What’s Cooking, Neighbor?
When Katherine Tallmadge returns home from work at night she heads for the freezer – her treasure chest of well-balanced homemade meals. Soups and stews, even desserts, are stacked in various size plastic tubs, on standby for a quick solo meal or three-course dinner for guests.
“I’m a big believer in batches,” says Tallmadge, an internationally recognized speaker, author and weight loss/nutrition counselor, who lives on a quiet dead end lane in the East Village. “I encourage people to cook. And knowing something is there in the freezer, just ready to heat up when you get home, is the best way to avoid pigging-out on fast food on the way home.”
Although her kitchen is small, there is ample space for quantity cooking. With a nod to her mother’s Scandinavian heritage, the narrow living and dining space is filled with vintage Swedish furniture. It’s cozy by the fireplace. “For entertaining, there is no comparison between the relaxed feel of a home over a restaurant,” she says.
Using fresh seasonal ingredients from farmers markets she prepares, for example, a big pot of cauliflower vichyssoise or sweet potato black bean chili every weekend, keeping in mind the essentials of flavor, color and texture. You won’t find high-fat dairy products in her recipes. “I don’t believe in being a fanatic. But people can get cream and butter-rich foods anywhere,” she insists. Her favorite plan-ahead dessert is a delicious and easy to make apple crisp with nuts, dried fruit and ginger.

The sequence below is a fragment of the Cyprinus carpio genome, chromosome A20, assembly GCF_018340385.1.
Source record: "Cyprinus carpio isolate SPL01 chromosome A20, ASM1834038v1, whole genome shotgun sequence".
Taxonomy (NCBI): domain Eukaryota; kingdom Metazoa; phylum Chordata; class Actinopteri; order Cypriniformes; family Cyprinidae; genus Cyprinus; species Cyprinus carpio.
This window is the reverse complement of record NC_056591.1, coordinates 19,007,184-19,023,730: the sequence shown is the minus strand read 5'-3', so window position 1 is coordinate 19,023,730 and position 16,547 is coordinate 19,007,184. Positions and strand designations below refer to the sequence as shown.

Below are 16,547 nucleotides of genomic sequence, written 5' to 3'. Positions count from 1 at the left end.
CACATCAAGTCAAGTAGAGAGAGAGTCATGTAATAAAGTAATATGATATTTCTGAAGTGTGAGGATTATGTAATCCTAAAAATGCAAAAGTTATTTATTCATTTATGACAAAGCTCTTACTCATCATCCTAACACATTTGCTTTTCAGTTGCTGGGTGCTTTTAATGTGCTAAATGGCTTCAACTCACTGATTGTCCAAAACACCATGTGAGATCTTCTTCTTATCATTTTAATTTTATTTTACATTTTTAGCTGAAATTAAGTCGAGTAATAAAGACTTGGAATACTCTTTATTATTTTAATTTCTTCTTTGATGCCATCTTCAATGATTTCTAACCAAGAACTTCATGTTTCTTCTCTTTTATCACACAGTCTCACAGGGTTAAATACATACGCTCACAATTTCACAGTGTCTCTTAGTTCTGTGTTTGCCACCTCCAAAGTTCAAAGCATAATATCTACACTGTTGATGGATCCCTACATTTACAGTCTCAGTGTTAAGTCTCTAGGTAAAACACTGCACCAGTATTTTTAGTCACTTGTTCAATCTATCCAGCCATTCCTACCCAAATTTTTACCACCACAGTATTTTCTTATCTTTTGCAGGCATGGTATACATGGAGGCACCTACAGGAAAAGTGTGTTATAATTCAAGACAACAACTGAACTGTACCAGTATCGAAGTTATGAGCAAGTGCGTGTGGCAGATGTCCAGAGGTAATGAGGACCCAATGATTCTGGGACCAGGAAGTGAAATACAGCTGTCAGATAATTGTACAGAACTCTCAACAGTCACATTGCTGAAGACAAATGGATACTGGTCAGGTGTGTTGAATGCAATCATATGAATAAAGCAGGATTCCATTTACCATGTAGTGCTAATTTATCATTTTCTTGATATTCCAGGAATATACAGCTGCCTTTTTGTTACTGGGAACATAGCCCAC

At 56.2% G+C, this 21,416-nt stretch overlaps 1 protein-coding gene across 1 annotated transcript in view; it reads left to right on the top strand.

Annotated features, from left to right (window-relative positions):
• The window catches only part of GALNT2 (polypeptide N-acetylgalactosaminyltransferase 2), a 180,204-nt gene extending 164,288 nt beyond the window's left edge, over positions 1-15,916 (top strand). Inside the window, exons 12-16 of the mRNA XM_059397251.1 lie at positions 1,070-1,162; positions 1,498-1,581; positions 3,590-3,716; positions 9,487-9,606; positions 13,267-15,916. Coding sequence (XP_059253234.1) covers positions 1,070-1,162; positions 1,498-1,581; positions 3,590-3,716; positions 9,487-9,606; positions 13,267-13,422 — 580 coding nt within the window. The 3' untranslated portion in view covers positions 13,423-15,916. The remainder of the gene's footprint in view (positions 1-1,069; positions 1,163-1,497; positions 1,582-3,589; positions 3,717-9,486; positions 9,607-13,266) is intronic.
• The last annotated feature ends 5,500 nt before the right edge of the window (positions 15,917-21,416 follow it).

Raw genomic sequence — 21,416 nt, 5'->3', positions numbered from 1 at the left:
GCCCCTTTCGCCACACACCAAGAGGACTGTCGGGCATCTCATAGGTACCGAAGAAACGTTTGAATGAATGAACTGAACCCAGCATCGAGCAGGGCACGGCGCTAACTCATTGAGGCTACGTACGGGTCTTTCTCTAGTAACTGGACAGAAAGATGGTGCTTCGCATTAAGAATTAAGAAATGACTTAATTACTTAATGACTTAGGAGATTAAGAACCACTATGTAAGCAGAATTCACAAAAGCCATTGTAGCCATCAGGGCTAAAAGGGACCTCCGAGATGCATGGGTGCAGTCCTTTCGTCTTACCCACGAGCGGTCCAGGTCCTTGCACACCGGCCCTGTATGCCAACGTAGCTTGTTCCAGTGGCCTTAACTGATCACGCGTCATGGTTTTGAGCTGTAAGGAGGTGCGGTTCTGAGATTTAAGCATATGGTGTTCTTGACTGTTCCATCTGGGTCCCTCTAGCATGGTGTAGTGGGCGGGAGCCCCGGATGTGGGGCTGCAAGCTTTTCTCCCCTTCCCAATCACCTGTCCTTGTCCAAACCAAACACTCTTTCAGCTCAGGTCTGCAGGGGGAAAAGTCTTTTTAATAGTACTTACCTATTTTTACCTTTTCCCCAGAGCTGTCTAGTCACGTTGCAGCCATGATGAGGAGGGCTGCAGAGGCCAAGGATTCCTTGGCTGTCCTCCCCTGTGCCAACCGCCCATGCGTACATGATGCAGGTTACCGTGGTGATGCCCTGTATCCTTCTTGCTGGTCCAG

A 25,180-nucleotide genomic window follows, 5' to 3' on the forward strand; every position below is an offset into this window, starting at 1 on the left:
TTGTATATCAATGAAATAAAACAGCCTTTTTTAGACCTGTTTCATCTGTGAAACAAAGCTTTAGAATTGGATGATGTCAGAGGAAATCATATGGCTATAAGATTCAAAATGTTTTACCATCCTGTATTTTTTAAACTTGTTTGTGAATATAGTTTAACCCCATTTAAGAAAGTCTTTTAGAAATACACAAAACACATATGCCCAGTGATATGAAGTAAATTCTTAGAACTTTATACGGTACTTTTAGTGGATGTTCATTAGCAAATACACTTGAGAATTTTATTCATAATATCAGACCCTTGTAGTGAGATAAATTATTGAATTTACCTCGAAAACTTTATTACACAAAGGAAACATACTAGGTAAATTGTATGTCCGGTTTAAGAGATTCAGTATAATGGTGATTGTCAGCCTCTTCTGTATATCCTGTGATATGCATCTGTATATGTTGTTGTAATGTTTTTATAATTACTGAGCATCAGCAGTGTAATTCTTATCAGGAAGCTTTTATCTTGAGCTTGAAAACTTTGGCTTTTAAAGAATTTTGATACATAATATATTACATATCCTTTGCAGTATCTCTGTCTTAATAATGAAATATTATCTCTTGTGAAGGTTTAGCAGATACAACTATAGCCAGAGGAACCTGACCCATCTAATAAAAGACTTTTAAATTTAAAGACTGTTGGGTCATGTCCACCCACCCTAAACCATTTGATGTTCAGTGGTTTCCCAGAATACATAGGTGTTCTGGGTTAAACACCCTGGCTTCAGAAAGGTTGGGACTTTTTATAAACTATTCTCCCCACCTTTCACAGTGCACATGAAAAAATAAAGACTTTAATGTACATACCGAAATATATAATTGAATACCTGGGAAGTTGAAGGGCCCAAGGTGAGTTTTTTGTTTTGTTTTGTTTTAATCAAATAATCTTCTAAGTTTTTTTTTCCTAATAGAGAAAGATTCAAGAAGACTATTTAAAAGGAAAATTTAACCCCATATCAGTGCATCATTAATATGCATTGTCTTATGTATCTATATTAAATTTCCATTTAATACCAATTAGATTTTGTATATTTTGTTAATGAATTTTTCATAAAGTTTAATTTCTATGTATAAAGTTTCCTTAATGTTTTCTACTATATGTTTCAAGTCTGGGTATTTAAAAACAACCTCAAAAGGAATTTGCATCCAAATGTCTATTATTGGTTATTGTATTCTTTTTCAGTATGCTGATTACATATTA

It’s no revelation, but she will tell you that her nutritional counseling expertise is in demand, because “people in Washington are uptight and have a lot of stomach problems.” With high-stress jobs, they are too busy to take care of themselves and suffer from “pattern disorganized eating.” The answer: regularly scheduled food shopping trips and meal times – and, of course, batch cooking.
For weight loss, Tallmadge also advocates freezing one-serving plastic tubs of home cooked meals for portion control. At work, you avoid being “a vending machine victim.” Nothing lasts forever. She writes the date and contents on the top of every container. “You’ll always know what’s inside and how fresh or ancient it is.” More healthy recipes can be found at KatherineTallmadge.com.
Tallmadge’s current favorite restaurants, both in Georgetown: La Chaumiere for the fish soup and Tackle Box for the fish tacos.
APPLE CRISP WITH NUTS, DRIED FRUITS AND GINGER Ingredients: For the filling: 1/2 cup pure maple syrup 1/4 cup raisins 1/4 cup dried cranberries 2 tablespoons fresh squeezed lemon juice 1 tablespoon minced candied ginger 2 tablespoons all-purpose flour 3 pounds crisp, tart apples, peeled and thinly sliced For the topping: 1-1/2 cups old fashioned rolled oats 1/2 cup chopped walnuts, pecans or hazelnuts 1/2 cup brown sugar 1/3 cup whole wheat flour 1/2 teaspoon ground cinnamon 1/3 cup walnut, or any nut oil
Directions: Preheat oven to 350 degrees F. Prepare filling: In a large bowl, mix the maple syrup, dried fruit, lemon juice, ginger and flour. Add the apples and mix well. Pour into a 9-by-13-inch baking dish. Prepare topping: Mix the oats, nuts, brown sugar, whole wheat flour and cinnamon. Add the oil and mix until the topping is moist. Pour over the filling in the baking dish. Bake for 45 to 50 minutes or until the apples are tender and the crumble is golden brown. Let stand for 10 minutes until serving.
What’s Cooking, Neighbor? visits with wine, food and entertaining professionals, who call the Georgetown area home. Georgetowner dining columnist Walter Nicholls is the food critic for Arlington Magazine, a former staff writer for The Washington Post Food section